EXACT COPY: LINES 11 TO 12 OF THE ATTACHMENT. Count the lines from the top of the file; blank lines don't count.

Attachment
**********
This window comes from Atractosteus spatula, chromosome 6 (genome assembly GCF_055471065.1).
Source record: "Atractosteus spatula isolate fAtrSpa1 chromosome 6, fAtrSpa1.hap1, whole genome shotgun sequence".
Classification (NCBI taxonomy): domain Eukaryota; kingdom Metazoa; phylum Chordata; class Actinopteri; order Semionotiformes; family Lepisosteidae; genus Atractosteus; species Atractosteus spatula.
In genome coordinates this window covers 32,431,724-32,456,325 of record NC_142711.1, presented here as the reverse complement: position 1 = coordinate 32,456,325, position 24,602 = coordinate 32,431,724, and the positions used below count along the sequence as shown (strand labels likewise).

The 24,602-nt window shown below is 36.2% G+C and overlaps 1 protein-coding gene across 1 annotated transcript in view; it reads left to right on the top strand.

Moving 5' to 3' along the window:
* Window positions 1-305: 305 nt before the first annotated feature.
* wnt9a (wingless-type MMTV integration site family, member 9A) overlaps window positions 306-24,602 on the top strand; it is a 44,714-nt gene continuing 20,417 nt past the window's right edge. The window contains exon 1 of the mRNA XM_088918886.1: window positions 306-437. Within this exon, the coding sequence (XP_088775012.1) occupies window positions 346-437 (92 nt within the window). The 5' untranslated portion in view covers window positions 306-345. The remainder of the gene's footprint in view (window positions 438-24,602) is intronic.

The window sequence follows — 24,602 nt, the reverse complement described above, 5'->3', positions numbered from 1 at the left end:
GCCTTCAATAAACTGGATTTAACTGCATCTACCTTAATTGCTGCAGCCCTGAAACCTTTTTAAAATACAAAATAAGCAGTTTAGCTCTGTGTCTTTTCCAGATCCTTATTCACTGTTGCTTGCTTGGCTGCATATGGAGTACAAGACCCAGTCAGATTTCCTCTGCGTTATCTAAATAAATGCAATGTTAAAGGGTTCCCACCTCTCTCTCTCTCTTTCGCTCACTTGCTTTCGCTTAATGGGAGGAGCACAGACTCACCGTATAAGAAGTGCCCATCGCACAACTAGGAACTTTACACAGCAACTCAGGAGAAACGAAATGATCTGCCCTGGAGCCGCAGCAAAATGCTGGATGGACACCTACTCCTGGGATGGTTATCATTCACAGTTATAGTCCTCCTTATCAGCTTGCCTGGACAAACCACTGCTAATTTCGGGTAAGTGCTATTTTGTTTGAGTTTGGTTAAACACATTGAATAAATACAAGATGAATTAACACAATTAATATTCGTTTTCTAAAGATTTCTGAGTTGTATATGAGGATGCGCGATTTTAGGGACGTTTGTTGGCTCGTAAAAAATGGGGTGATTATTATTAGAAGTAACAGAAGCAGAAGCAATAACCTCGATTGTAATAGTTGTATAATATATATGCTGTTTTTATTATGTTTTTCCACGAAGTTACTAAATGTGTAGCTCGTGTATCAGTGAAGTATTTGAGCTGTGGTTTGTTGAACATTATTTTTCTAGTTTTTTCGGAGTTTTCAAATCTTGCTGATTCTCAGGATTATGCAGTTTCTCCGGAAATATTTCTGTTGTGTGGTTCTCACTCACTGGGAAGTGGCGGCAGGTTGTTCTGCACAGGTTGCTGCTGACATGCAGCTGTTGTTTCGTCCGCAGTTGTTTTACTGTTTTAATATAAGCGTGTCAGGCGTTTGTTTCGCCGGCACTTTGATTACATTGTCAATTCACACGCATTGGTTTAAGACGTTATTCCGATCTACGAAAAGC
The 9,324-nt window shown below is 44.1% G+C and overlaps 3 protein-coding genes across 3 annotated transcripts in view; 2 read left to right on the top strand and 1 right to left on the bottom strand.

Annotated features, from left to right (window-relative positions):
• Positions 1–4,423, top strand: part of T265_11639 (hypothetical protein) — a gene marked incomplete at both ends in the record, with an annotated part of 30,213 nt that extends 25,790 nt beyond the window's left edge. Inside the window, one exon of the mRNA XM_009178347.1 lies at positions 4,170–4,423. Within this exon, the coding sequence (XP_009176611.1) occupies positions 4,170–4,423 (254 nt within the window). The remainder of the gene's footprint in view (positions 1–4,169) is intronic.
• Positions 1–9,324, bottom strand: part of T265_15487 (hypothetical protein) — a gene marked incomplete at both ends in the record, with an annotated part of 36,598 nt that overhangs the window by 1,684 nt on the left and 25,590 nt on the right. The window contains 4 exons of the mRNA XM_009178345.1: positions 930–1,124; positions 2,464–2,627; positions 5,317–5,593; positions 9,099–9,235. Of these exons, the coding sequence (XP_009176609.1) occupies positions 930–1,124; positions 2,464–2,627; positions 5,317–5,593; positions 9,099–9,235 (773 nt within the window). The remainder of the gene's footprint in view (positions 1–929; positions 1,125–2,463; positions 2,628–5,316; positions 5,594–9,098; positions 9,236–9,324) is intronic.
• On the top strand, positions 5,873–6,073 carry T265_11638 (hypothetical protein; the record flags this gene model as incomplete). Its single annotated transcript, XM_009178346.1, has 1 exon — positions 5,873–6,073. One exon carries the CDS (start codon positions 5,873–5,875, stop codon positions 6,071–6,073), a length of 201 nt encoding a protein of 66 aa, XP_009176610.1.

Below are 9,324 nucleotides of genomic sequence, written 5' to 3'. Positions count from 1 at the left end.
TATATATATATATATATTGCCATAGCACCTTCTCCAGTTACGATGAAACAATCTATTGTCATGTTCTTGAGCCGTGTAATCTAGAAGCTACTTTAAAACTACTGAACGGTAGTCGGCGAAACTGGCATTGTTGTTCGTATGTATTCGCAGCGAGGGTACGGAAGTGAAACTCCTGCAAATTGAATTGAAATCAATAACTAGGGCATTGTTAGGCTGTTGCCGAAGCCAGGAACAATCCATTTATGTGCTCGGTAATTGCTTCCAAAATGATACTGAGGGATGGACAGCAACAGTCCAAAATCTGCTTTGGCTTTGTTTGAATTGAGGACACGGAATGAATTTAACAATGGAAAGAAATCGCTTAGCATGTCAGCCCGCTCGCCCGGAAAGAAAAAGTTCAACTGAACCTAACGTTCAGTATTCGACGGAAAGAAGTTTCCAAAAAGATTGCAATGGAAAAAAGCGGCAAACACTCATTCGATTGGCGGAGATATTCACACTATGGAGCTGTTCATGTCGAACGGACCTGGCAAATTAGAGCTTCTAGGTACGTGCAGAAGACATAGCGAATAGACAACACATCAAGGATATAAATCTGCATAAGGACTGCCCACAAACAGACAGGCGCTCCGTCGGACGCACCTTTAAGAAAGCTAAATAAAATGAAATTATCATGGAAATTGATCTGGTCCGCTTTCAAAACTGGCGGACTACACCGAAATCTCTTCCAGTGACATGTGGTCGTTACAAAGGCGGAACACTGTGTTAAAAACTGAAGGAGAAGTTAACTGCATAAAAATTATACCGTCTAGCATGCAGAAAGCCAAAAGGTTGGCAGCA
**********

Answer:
The 9,324-nt window shown below is 44.1% G+C and overlaps 3 protein-coding genes across 3 annotated transcripts in view; 2 read left to right on the top strand and 1 right to left on the bottom strand.

Annotated features, from left to right (window-relative positions):